Format

Send to

Choose Destination
J Trauma Dissociation. 2017 Mar-Apr;18(2):139-173. doi: 10.1080/15299732.2016.1194358. Epub 2016 May 31.

Comparing the symptoms and mechanisms of "dissociation" in dissociative identity disorder and borderline personality disorder.

Author information

1
a School of Public Health , Boston University , Shrewsbury , Massachusetts , USA.
2
b Trauma Recovery Center at Psychotherapy Resources of Norfolk , Norfolk , Virginia , USA.
3
c Community Psychiatry , McMaster University , Hamilton , Ontario , Canada.

Abstract

A total of 75 patients were diagnosed with the Structured Clinical Interview for DSM-IV Dissociative Disorders-Revised as having dissociative identity disorder (DID), and 100 patients were diagnosed with the Structured Interview for DSM-IV Personality as having borderline personality disorder (BPD). Both groups were administered the Multidimensional Inventory of Dissociation (MID). DID patients had significantly higher MID scores than BPD patients, different distributions of MID scores, and different MID subscale profiles in 3 ranges of MID scores (0-15, 15-30, 30-45). The core MID symptoms-exhibited at all ranges of MID scores-for DID patients (the presence of alters, identity confusion, and memory problems) and BPD patients (flashbacks, identity confusion, and memory problems) were ostensibly similar but were considered to be mostly produced by different underlying processes. Multiple regression analyses showed that the core MID symptoms of DID patients had different predictors than did the core MID symptoms of BPD patients. Alter identities seemed to generate most-but not all-dissociative phenomena in DID patients, whereas only the 24% highest scoring BPD patients (MID ≥45) seemed to manifest alter-driven dissociative experiences. Most BPD dissociative experiences appeared to be due to 5 other mechanisms: (a) BPD-specific, stress-driven, rapid shifts of self-state; (b and c) nondefensive disruptions of the framework of perceptual organization with or without an accompanying BPD-specific, dissociation-like disintegration of affective/neurocognitive functioning; (d) a defensive distancing or detachment from distress (i.e., simple depersonalization); and (e) Allen, Console, and Lewis's (1999) severe absorptive detachment.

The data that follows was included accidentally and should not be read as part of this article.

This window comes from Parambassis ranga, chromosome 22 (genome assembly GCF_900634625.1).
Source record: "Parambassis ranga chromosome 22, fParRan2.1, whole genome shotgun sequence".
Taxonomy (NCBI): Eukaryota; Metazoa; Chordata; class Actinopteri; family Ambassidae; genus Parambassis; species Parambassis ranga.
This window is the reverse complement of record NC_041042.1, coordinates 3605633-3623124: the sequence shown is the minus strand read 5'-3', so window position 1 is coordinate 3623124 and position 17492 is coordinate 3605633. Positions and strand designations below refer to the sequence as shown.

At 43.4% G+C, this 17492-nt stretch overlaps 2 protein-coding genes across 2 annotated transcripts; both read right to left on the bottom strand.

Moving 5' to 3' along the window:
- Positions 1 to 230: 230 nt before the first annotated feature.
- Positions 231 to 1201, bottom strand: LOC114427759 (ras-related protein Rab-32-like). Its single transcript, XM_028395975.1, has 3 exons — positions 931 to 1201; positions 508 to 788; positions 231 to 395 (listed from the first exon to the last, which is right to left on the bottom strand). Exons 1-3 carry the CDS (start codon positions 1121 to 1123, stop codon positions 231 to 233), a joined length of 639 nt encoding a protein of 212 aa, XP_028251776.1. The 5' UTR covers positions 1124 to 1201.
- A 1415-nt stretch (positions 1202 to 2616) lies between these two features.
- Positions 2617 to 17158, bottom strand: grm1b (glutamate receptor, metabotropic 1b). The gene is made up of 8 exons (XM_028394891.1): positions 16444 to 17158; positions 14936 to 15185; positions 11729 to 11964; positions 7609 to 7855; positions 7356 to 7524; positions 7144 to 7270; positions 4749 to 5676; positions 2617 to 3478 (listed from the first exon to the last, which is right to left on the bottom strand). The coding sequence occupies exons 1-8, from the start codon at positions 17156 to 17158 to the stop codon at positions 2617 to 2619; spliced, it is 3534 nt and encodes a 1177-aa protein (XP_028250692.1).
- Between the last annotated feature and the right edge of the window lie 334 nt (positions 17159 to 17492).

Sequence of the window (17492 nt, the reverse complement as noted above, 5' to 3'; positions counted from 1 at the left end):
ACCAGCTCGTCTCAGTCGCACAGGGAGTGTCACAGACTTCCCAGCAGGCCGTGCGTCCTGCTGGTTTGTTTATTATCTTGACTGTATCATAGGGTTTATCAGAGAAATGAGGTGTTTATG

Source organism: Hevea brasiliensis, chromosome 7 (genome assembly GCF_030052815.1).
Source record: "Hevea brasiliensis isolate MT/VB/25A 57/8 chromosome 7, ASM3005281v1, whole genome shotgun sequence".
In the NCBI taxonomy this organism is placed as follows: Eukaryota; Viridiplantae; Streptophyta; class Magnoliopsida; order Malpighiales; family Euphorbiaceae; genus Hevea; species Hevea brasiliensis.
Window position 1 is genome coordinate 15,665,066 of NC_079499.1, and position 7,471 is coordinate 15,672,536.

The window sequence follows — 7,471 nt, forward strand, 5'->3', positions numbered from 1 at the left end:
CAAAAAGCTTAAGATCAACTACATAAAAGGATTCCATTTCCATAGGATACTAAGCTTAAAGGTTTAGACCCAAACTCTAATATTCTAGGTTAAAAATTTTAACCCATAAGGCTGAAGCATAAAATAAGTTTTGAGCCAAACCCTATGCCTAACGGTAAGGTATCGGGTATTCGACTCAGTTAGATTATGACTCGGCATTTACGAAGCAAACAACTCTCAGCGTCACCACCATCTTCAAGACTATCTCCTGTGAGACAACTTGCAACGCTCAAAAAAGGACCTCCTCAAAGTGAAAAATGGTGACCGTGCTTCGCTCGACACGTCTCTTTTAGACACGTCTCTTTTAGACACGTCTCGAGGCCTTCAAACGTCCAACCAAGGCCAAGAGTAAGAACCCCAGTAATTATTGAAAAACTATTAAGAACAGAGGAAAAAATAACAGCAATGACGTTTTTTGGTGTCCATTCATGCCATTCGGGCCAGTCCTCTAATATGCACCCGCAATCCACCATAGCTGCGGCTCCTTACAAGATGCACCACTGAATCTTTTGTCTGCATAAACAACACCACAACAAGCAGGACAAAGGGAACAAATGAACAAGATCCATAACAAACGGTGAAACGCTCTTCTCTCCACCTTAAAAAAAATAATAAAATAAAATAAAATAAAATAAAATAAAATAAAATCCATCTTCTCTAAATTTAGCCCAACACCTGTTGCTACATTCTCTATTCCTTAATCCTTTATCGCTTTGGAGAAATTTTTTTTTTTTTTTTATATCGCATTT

KEYWORDS:

Borderline personality disorder; dissociative identity disorder; dissociative symptoms; mechanisms of dissociation

PMID:
27245196
DOI:
10.1080/15299732.2016.1194358
[Indexed for MEDLINE]

Supplemental Content

Loading ...
Support Center